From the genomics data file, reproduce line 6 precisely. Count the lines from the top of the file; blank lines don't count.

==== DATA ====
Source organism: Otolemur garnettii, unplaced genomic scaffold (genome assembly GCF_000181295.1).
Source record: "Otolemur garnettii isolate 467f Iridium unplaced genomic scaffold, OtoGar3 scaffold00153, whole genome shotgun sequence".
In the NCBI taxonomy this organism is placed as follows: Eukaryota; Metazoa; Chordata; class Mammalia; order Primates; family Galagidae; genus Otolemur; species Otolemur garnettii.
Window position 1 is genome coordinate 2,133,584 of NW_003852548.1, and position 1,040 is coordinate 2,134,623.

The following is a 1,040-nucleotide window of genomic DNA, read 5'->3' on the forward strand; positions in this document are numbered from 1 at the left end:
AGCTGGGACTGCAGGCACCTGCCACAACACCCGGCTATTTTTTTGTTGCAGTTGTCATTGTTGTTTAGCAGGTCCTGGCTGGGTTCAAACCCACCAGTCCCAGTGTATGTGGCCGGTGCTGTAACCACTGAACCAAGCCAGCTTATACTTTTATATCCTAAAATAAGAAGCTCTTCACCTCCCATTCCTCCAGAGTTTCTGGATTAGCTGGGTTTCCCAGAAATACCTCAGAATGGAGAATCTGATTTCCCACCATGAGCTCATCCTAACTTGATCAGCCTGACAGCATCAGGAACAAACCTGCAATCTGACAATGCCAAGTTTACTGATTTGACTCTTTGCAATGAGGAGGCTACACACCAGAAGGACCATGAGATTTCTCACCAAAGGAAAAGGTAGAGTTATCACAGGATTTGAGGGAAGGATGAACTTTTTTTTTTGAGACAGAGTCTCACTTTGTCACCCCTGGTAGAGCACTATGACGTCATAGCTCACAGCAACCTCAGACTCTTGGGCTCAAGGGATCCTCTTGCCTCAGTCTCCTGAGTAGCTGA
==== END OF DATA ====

AGCTGGGACTGCAGGCACCTGCCACAACACCCGGCTATTTTTTTGTTGCAGTTGTCATTGTTGTTTAGCAGGTCCTGGCTGGGTTCAAACCCACCAGTCCCAGTGTATGTGGCCGGTGCTGTAACCACTGAACCAAGCCAGCTTATACTTTTATATCCTAAAATAAGAAGCTCTTCACCTCCCATTCCTCCAGAGTTTCTGGATTAGCTGGGTTTCCCAGAAATACCTCAGAATGGAGAATCTGATTTCCCACCATGAGCTCATCCTAACTTGATCAGCCTGACAGCATCAGGAACAAACCTGCAATCTGACAATGCCAAGTTTACTGATTTGACTCTTTGCAATGAGGAGGCTACACACCAGAAGGACCATGAGATTTCTCACCAAAGGAAAAGGTAGAGTTATCACAGGATTTGAGGGAAGGATGAACTTTTTTTTTTGAGACAGAGTCTCACTTTGTCACCCCTGGTAGAGCACTATGACGTCATAGCTCACAGCAACCTCAGACTCTTGGGCTCAAGGGATCCTCTTGCCTCAGTCTCCTGAGTAGCTGA